Biogas can be produced from biomass by utilizing bacteria under anaerobic conditions via a series of processing steps. Feedstock can vary, but is often corn and grain silage or manure.

© Adobe Stock/Jürgen Fälchle

Production of biogas

The bulk of the biomass feedstock is dumped into a big container. The decomposition processes take place in the container. According to current state-of-the-art not all forms of biomass can be used to biogas production. In particular woody biomass cannot be transformed into biogas easily, as the involved bacteria have difficulties in decomposing ligneous molecule structures.

The container is shielded from the ambient air. In addition, it is heated and its exterior is equipped with motors to drive the stirrer inside. Heating is necessary as the involved bacteria are mesophile (28-40°C) and work at around 37°C. A higher temperature also implies a higher speed of the reactions within the container.

Most biogas production plants in Germany apply the principle of wet fermentation. Therefore the container is also filled with water and allows for proper mixing of the contained material by the stirrer. Thus, the process can operate continuously.

The production of biogas from biomass basically requires four subsequent biochemical processes. For the sake of simplification, one can say that one bacterial strain is responsible for one of the four processes. In order to provide ideal conditions, i.e. temperature and ph-value, for each of the respective bacterial strains each of the four processes should be operated in a different container. Due to economic constraints, only one container is utilized. All processes take place simultaneously.

The four processes of biogas production are:

  • Hydrolysis (1) – Biodegradation in aqueous solution
  • Acidogenesis (2) – Development of acids
  • Acetogenesis (3) – Development of acetic acid
  • Methanogenesis (4) – Formation of methane.

Biomass is directed into an airtight container and is enriched with sufficient water. The bacteria set off to split fats, proteins and carbohydrates (1). Acidogenic bacteria metabolize the degraded products and transform them into acids (2). Those acids are then processed by acedogenic bacteria into acetic acid (3). In the last phase the acetic acid is split into methane as well as carbon dioxide and water (4).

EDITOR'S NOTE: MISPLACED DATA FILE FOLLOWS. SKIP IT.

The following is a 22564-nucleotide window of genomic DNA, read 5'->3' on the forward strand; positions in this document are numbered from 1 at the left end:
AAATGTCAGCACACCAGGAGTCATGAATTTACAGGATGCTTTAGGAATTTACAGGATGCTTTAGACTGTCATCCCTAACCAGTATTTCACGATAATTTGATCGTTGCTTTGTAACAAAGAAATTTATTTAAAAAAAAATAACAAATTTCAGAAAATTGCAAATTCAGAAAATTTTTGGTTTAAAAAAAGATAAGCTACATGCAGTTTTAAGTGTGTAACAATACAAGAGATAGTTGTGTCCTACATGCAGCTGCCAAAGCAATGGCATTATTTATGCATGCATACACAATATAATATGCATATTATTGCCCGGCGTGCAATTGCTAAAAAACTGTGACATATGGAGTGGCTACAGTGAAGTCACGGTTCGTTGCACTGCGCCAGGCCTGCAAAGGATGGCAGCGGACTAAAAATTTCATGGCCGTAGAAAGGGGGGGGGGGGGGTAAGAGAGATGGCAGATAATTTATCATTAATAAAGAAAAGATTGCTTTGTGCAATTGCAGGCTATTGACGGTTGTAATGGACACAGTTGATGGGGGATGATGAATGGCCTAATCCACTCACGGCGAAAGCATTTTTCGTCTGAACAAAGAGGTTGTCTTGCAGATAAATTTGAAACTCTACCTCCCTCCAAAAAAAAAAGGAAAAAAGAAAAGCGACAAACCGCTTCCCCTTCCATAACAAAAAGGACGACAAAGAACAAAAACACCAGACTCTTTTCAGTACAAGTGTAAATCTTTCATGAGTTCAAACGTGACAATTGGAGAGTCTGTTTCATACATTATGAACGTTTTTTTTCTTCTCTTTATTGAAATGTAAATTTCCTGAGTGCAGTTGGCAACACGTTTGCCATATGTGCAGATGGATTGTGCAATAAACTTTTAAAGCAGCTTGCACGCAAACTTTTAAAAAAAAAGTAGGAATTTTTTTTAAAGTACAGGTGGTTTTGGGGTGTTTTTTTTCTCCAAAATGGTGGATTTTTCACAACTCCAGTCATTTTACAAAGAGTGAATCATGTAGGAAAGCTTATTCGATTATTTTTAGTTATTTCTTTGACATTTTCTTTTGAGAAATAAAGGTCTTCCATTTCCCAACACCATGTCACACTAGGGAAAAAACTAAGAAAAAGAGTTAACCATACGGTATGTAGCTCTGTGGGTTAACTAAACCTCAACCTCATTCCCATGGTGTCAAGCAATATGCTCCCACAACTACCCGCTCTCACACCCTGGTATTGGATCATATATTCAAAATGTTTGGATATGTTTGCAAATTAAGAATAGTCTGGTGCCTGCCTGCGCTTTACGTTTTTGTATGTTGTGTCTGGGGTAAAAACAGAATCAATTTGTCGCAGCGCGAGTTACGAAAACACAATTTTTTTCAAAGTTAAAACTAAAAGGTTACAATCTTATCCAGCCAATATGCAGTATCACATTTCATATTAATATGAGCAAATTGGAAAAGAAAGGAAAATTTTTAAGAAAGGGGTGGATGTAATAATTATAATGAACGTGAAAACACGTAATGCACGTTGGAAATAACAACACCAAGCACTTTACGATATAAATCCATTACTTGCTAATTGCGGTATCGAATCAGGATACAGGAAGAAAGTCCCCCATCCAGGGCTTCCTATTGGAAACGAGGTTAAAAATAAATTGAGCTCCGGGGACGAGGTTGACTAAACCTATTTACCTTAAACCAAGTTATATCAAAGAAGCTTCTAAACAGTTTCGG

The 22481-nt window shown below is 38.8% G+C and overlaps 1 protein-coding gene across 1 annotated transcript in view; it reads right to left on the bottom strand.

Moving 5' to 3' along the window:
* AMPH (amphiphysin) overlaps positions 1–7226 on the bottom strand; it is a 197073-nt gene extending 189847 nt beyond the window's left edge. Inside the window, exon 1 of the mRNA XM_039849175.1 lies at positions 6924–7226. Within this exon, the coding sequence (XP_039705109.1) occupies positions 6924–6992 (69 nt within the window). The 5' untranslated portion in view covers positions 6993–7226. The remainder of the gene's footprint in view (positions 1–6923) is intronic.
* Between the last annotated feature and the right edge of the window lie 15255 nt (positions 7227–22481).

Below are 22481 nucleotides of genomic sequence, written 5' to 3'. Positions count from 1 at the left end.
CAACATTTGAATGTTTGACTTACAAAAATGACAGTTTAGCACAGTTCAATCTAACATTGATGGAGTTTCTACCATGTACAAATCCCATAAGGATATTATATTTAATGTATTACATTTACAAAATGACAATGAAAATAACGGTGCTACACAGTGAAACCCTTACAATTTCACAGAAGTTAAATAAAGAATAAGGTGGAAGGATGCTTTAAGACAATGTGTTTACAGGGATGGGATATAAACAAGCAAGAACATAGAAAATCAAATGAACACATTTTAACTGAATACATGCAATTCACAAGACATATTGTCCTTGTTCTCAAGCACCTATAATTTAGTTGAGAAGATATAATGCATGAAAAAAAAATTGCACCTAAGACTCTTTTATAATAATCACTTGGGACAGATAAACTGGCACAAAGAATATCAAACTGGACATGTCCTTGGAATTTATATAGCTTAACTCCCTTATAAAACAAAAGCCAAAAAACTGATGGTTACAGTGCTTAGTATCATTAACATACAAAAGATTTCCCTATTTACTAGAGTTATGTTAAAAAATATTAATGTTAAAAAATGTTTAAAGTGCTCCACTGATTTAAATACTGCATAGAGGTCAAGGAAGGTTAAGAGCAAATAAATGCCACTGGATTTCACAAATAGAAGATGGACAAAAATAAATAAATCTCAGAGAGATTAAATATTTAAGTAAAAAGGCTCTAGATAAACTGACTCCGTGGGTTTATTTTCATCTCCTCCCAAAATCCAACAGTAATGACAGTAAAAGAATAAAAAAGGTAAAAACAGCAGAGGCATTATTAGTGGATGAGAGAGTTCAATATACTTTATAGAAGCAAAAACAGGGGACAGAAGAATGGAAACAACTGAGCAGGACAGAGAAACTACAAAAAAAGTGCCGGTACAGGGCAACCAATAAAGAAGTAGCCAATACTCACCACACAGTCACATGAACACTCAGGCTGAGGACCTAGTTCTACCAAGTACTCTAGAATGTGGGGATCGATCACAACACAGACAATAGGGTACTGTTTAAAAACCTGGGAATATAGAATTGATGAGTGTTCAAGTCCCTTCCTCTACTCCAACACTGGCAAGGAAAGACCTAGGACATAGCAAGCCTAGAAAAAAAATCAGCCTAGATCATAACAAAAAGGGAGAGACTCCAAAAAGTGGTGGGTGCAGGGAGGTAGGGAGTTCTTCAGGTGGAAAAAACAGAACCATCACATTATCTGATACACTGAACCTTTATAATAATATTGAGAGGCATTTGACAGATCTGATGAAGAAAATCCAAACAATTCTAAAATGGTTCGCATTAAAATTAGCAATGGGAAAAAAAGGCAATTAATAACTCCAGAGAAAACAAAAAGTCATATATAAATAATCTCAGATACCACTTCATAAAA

The processes depend and support each other. During phase 4, heat is being released, while phase 3 only occurs when heat is injected into the system

Utilization of biogas

Methane and carbon dioxide accumulate in the container (also called fermenter). Along with the residues of the fermentation they are guided into a post-fermentation facility. In order guarantee continuous production, the fermenter is filled as soon as gas production ceases to occur. By that time the processes are not yet finished, but the biomass is still fermenting.

Resulting biogas can then be sucked from the gas storage and may be used for running a combined heat and power (CHP) plant. In such a CHP plant both heat and electricity are generated. The CHP unit generally consists of a motor which is connected to a generator. The electricity is fed into the public grid, while some part of the heat produced can be used to meet the heating requirements of the biogas production unit. If there is still heat left, it can be used in district heating grids.

When the biomass residues have completely been fermented, i.e. if no new biogas is being formed in the process, the biomass can be utilized as a fertilizer.

The biogas also be „upgraded“ to meet the quality standards for natural gas. This includes the removal of several undesirable components, such as CO2, hydrogen sulphide and water.